Stellar singers, superb orchestra make Paramount's 'Sound of Music' an ideal alternative this holiday season
"The Sound of Music" -- ★ ★ ★ ★
When it came to programming its 2022 season, Paramount Theatre opted against a holiday show. Instead, the Aurora theater scheduled Richard Rodgers and Oscar Hammerstein's beloved "The Sound of Music."
Turns out counterprogramming was a savvy move. One of the few, non-holiday offerings in the suburbs right now, director/choreographer Amber Mak's emotional, enthusiastic revival was extended before previews began.
Powered by splendid singer/actor and conductor Kory Danielson's resounding 16-member orchestra (a rare gift for audiences), Paramount's production is emotionally satisfying and beautifully sung.
That's evident in the opening notes of the a cappella "Preludium." Sung by the nuns' chorus, it begins with a haunting, monophonic "Dixit Dominus" that sends a shiver down the spine in the best possible way. The mood lightens as the choir segues into a delicate hymn before concluding with the exultant "Alleluia," which hints at the equally exquisite singing to come.
Paramount newcomer Alicia Kaori, an engaging singer/actress with a glorious voice, is ideal as the postulant Maria, who in the months leading up to the Anschluss, is enlisted as governess for the children of a widowed Austrian naval captain. Kaori's Maria is a perceptive and plucky woman. While she is maturing, she has not shed her girlishness entirely, a point made clear in "The Lonely Goatherd." I cannot recall a jollier version of this novelty tune notable for its yodeling, which Kaori executes flawlessly.
Chicago-area favorite Susan Moniz makes her Paramount debut as The Mother Abbess, who suspects Maria's future lies outside the abbey's walls. Vocally, Moniz soars (her "Climb Ev'ry Mountain" rattles the rafters). Emotionally, she remains grounded, an accessible kindred spirit of sorts to Maria as evidenced by their charming "My Favorite Things" duet.
The talented young actors who play the von Trapp children are led by 16-year-old Julia Aragon, who plays oldest daughter Liesl. The youngsters share the roles. The Saturday matinee I attended featured Ava Barabasz (Gretl), Milla Liss (Brigitta), Savannah Lumar (Marta), Maddie Morgan (Louisa), Ezekiel Ruiz (Kurt) and Kirin Pauline (Friedrich).
Christopher Kale Jones, a fine singer and former "Jersey Boy," plays patriarch Georg von Trapp. Jones' reserved performance suggests a man unable to shake the dull ache of grief who distances himself from his children and quits music. (The closest he comes is the boatswain's whistle used to summon his children and servants, a poor substitute).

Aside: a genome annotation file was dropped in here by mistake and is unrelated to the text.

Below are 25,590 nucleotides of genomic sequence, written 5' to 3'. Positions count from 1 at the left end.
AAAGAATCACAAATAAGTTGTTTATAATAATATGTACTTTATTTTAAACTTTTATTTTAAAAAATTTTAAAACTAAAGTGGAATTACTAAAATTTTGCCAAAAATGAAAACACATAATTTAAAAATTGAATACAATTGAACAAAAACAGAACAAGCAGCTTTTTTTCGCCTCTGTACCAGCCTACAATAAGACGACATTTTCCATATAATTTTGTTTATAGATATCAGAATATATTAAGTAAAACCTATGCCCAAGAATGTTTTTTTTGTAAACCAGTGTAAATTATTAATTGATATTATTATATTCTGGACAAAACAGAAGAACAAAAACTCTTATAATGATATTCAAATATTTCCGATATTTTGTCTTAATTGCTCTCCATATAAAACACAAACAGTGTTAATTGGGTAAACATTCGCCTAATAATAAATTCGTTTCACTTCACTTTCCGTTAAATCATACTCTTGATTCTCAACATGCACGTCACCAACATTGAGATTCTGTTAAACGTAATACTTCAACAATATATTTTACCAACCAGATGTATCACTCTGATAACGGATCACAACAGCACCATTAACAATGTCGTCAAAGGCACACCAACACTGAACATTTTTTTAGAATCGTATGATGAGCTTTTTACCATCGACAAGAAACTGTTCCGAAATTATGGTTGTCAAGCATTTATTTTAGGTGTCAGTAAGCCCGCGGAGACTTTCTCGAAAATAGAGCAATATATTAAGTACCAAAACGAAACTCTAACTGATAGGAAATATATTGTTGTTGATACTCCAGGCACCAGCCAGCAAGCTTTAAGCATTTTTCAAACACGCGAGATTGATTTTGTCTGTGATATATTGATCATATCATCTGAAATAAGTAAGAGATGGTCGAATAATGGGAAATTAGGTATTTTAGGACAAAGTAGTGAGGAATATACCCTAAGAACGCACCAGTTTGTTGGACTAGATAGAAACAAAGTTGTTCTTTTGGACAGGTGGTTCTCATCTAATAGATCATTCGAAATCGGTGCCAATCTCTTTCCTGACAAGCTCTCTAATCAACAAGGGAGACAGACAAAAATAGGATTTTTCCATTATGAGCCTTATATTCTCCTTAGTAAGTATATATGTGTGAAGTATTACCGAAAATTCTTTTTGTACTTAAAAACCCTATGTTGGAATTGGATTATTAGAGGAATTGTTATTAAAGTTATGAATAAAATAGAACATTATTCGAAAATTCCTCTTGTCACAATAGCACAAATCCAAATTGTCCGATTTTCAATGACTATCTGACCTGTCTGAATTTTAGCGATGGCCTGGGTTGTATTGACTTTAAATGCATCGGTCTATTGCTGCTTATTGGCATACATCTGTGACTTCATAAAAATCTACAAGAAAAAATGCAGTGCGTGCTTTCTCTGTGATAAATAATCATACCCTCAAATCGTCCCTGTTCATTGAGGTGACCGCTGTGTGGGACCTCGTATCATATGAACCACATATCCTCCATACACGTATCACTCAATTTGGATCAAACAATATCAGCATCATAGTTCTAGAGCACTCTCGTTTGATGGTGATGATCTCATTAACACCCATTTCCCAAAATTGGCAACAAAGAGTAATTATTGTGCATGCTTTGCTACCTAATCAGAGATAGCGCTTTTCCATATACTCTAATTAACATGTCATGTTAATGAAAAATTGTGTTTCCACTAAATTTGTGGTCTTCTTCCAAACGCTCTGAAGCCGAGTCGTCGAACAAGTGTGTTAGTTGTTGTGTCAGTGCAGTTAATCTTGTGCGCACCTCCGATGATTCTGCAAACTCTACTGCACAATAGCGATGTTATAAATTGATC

Resignation, not passion, fuels his seemingly ambivalent courtship of Elsa Schraeder (Emilie Lynn), a socialite who puts her self-interest above her country's welfare. Equally opportunistic is Max Detweiler (Stephen Schellhardt), a longtime friend who urges Georg to compromise with the Nazis in "No Way to Stop It," a number particularly resonant in light of recent events.
Mak acknowledged as much in her director's note, writing "the story feels as contemporary and poignant as ever in our current world."
In the wake of voter disenfranchisement, election denial and attempted insurrection, Georg's rejection of authoritarianism -- echoed in the quietly defiant "Edelweiss" -- reflects true patriotism.
Yet, "The Sound of Music" remains at heart a testament to the power of love that concludes with a profoundly moving expression of faith.
In the penultimate scene, The Mother Abbess quotes from Psalm 121: "I will lift up mine eyes unto the hills, from whence cometh my help."
Simple words, plainly spoken, bear repeating.
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Location: Paramount Theatre, 23 E. Galena Blvd., Aurora, (630) 896-6666, paramountaurora.com
Showtimes: 1:30 and 7 p.m. Wednesday; 7 p.m. Thursday; 8 p.m. Friday; 3 and 8 p.m. Saturday; 1 and 5:30 p.m. Sunday through Jan. 14. Also 1:30 p.m. Dec. 23, 29 and Jan. 5. No shows Dec. 24 and 25. No 7 p.m. show Jan. 12
Running time: 2 hours, 40 minutes with intermission
Parking: Limited street parking, paid lots nearby
Rating: For most audiences, some Nazi images may be unsettling to sensitive viewers
COVID-19 precautions: Masks encouraged